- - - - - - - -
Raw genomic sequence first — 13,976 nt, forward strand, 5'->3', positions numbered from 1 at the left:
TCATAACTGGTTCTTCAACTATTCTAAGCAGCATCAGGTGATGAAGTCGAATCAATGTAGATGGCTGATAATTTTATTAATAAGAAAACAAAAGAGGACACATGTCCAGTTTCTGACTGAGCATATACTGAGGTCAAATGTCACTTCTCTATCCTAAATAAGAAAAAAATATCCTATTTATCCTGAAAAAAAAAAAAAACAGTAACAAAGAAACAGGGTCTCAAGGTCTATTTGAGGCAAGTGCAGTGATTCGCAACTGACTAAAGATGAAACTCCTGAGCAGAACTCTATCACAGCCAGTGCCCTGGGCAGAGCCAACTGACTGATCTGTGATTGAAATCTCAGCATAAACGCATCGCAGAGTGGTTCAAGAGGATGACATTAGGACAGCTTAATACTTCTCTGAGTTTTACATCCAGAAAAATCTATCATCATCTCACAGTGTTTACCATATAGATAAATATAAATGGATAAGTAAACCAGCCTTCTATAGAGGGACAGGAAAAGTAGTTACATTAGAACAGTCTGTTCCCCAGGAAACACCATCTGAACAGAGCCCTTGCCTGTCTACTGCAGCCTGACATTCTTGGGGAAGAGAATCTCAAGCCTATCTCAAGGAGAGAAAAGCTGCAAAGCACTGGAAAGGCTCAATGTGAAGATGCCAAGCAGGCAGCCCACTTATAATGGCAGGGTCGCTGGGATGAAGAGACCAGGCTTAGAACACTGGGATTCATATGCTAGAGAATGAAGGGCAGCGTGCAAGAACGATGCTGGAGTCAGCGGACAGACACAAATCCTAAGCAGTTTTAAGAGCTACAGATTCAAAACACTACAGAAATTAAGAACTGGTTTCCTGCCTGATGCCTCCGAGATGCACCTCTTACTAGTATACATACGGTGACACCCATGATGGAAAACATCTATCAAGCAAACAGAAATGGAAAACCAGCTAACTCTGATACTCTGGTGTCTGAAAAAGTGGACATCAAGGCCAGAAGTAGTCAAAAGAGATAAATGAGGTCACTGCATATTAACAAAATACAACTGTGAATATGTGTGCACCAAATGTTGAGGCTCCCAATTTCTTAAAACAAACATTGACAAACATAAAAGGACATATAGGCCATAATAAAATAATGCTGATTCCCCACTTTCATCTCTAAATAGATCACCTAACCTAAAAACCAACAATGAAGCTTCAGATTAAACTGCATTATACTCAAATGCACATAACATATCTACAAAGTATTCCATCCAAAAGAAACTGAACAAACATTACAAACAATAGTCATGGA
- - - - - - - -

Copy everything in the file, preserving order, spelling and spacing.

Raw genomic sequence first — 13,976 nt, forward strand, 5'->3', positions numbered from 1 at the left:
TCATAACTGGTTCTTCAACTATTCTAAGCAGCATCAGGTGATGAAGTCGAATCAATGTAGATGGCTGATAATTTTATTAATAAGAAAACAAAAGAGGACACATGTCCAGTTTCTGACTGAGCATATACTGAGGTCAAATGTCACTTCTCTATCCTAAATAAGAAAAAAATATCCTATTTATCCTGAAAAAAAAAAAAAACAGTAACAAAGAAACAGGGTCTCAAGGTCTATTTGAGGCAAGTGCAGTGATTCGCAACTGACTAAAGATGAAACTCCTGAGCAGAACTCTATCACAGCCAGTGCCCTGGGCAGAGCCAACTGACTGATCTGTGATTGAAATCTCAGCATAAACGCATCGCAGAGTGGTTCAAGAGGATGACATTAGGACAGCTTAATACTTCTCTGAGTTTTACATCCAGAAAAATCTATCATCATCTCACAGTGTTTACCATATAGATAAATATAAATGGATAAGTAAACCAGCCTTCTATAGAGGGACAGGAAAAGTAGTTACATTAGAACAGTCTGTTCCCCAGGAAACACCATCTGAACAGAGCCCTTGCCTGTCTACTGCAGCCTGACATTCTTGGGGAAGAGAATCTCAAGCCTATCTCAAGGAGAGAAAAGCTGCAAAGCACTGGAAAGGCTCAATGTGAAGATGCCAAGCAGGCAGCCCACTTATAATGGCAGGGTCGCTGGGATGAAGAGACCAGGCTTAGAACACTGGGATTCATATGCTAGAGAATGAAGGGCAGCGTGCAAGAACGATGCTGGAGTCAGCGGACAGACACAAATCCTAAGCAGTTTTAAGAGCTACAGATTCAAAACACTACAGAAATTAAGAACTGGTTTCCTGCCTGATGCCTCCGAGATGCACCTCTTACTAGTATACATACGGTGACACCCATGATGGAAAACATCTATCAAGCAAACAGAAATGGAAAACCAGCTAACTCTGATACTCTGGTGTCTGAAAAAGTGGACATCAAGGCCAGAAGTAGTCAAAAGAGATAAATGAGGTCACTGCATATTAACAAAATACAACTGTGAATATGTGTGCACCAAATGTTGAGGCTCCCAATTTCTTAAAACAAACATTGACAAACATAAAAGGACATATAGGCCATAATAAAATAATGCTGATTCCCCACTTTCATCTCTAAATAGATCACCTAACCTAAAAACCAACAATGAAGCTTCAGATTAAACTGCATTATACTCAAATGCACATAACATATCTACAAAGTATTCCATCCAAAAGAAACTGAACAAACATTACAAACAATAGTCATGGA